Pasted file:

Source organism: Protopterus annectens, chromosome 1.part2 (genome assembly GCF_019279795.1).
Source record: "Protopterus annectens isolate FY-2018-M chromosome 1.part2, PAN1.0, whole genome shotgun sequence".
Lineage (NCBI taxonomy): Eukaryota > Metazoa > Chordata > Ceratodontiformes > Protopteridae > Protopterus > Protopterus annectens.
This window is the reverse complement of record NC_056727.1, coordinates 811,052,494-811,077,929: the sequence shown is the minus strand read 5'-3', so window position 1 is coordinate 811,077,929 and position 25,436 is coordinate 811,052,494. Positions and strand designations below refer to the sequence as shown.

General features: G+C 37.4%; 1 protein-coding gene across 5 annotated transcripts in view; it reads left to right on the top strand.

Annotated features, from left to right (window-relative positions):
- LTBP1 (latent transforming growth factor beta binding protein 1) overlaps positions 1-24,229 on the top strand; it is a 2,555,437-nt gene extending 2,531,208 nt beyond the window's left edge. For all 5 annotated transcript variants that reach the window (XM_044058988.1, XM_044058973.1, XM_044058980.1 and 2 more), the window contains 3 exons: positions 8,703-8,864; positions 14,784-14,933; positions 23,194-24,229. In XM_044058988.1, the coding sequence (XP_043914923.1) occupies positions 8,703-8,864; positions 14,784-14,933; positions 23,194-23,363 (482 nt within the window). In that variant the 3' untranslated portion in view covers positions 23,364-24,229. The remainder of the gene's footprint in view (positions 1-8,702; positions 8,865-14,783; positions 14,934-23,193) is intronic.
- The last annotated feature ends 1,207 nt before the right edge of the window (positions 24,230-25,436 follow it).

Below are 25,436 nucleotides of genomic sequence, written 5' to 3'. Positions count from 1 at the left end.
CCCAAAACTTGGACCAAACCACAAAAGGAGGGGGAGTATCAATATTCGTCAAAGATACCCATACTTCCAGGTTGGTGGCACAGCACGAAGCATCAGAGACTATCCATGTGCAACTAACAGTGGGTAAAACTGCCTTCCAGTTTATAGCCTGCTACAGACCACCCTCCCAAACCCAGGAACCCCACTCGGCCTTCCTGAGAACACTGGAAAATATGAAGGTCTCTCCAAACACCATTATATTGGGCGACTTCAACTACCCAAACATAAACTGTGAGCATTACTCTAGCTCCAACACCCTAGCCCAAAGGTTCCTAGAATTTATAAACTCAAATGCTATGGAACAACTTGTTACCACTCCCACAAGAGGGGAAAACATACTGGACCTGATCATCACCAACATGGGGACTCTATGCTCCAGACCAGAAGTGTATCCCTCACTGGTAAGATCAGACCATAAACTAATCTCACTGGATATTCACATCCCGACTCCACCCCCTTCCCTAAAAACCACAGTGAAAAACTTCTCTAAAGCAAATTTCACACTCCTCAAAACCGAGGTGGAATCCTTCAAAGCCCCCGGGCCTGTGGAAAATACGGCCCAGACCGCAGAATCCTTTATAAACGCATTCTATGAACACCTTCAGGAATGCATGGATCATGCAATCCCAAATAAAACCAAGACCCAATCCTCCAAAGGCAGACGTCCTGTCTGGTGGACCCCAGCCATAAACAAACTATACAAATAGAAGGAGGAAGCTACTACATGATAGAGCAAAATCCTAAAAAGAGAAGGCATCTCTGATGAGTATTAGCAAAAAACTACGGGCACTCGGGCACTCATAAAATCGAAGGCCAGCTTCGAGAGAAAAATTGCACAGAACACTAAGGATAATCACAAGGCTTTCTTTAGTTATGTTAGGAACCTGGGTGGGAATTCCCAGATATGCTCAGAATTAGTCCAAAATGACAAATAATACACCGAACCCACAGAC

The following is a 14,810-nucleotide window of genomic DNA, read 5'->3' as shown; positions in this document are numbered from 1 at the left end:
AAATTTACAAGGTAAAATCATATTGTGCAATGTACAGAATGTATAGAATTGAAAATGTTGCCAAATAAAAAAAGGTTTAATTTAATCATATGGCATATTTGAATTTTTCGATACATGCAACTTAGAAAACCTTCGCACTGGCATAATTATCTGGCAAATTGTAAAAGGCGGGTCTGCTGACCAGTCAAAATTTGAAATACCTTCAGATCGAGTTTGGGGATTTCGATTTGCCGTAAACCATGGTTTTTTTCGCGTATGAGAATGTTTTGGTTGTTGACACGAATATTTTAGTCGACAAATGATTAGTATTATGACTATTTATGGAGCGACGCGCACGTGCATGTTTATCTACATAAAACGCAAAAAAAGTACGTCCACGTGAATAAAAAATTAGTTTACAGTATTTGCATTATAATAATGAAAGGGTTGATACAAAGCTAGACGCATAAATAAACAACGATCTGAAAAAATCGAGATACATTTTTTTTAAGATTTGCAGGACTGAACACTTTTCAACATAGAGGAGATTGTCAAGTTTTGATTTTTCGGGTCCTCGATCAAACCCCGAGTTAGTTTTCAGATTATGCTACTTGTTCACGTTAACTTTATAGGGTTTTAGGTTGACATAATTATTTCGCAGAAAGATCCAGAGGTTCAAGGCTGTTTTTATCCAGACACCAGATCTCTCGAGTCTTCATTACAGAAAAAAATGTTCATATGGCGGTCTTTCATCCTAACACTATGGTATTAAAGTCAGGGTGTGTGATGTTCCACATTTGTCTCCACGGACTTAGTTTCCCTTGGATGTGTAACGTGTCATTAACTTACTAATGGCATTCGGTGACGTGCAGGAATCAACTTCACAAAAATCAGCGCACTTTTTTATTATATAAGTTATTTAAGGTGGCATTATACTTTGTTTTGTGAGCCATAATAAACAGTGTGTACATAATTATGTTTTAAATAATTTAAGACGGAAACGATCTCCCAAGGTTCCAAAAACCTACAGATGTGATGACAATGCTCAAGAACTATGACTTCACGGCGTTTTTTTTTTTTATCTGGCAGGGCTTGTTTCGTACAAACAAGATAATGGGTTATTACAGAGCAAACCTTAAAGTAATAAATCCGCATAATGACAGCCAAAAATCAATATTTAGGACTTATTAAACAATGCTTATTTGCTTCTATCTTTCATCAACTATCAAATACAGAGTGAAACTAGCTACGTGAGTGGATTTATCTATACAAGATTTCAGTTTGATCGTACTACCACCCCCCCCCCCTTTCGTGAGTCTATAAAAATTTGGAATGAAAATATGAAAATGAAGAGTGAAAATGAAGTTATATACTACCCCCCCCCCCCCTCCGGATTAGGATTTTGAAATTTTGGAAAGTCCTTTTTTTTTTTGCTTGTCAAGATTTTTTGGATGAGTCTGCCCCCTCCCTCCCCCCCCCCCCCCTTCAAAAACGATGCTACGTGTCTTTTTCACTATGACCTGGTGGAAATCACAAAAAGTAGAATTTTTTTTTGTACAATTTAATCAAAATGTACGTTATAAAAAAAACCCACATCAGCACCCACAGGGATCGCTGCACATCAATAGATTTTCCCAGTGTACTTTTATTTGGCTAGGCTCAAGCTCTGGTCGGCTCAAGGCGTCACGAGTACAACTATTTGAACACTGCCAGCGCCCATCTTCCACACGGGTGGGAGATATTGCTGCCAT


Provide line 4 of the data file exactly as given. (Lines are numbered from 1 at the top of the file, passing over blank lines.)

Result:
This window is the reverse complement of record NC_056727.1, coordinates 811,052,494-811,077,929: the sequence shown is the minus strand read 5'-3', so window position 1 is coordinate 811,077,929 and position 25,436 is coordinate 811,052,494. Positions and strand designations below refer to the sequence as shown.